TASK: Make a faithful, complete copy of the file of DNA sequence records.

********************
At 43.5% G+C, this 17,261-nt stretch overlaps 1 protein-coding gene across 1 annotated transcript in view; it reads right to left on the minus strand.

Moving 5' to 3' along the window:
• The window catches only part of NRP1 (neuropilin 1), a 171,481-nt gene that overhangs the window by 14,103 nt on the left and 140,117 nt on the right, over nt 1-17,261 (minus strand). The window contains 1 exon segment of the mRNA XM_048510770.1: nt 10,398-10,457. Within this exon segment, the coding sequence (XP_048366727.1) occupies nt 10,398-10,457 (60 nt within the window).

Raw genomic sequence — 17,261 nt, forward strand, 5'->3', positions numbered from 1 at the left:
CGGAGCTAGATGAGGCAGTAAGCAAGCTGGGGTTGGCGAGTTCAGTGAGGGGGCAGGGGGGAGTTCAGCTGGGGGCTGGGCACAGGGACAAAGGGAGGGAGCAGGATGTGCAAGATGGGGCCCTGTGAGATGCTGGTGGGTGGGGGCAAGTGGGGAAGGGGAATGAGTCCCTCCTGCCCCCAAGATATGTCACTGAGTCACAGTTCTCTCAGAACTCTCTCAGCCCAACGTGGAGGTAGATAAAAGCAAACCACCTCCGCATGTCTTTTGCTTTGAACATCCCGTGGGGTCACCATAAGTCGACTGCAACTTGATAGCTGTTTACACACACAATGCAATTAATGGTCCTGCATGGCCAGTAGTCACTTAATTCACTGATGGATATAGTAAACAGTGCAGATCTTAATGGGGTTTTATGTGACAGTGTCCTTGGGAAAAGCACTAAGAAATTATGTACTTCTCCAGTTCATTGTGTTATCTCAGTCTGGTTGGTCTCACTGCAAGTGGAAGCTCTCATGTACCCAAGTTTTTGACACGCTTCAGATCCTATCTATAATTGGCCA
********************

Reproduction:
At 43.5% G+C, this 17,261-nt stretch overlaps 1 protein-coding gene across 1 annotated transcript in view; it reads right to left on the minus strand.

Moving 5' to 3' along the window:
• The window catches only part of NRP1 (neuropilin 1), a 171,481-nt gene that overhangs the window by 14,103 nt on the left and 140,117 nt on the right, over nt 1-17,261 (minus strand). The window contains 1 exon segment of the mRNA XM_048510770.1: nt 10,398-10,457. Within this exon segment, the coding sequence (XP_048366727.1) occupies nt 10,398-10,457 (60 nt within the window).

Raw genomic sequence — 17,261 nt, forward strand, 5'->3', positions numbered from 1 at the left:
CGGAGCTAGATGAGGCAGTAAGCAAGCTGGGGTTGGCGAGTTCAGTGAGGGGGCAGGGGGGAGTTCAGCTGGGGGCTGGGCACAGGGACAAAGGGAGGGAGCAGGATGTGCAAGATGGGGCCCTGTGAGATGCTGGTGGGTGGGGGCAAGTGGGGAAGGGGAATGAGTCCCTCCTGCCCCCAAGATATGTCACTGAGTCACAGTTCTCTCAGAACTCTCTCAGCCCAACGTGGAGGTAGATAAAAGCAAACCACCTCCGCATGTCTTTTGCTTTGAACATCCCGTGGGGTCACCATAAGTCGACTGCAACTTGATAGCTGTTTACACACACAATGCAATTAATGGTCCTGCATGGCCAGTAGTCACTTAATTCACTGATGGATATAGTAAACAGTGCAGATCTTAATGGGGTTTTATGTGACAGTGTCCTTGGGAAAAGCACTAAGAAATTATGTACTTCTCCAGTTCATTGTGTTATCTCAGTCTGGTTGGTCTCACTGCAAGTGGAAGCTCTCATGTACCCAAGTTTTTGACACGCTTCAGATCCTATCTATAATTGGCCA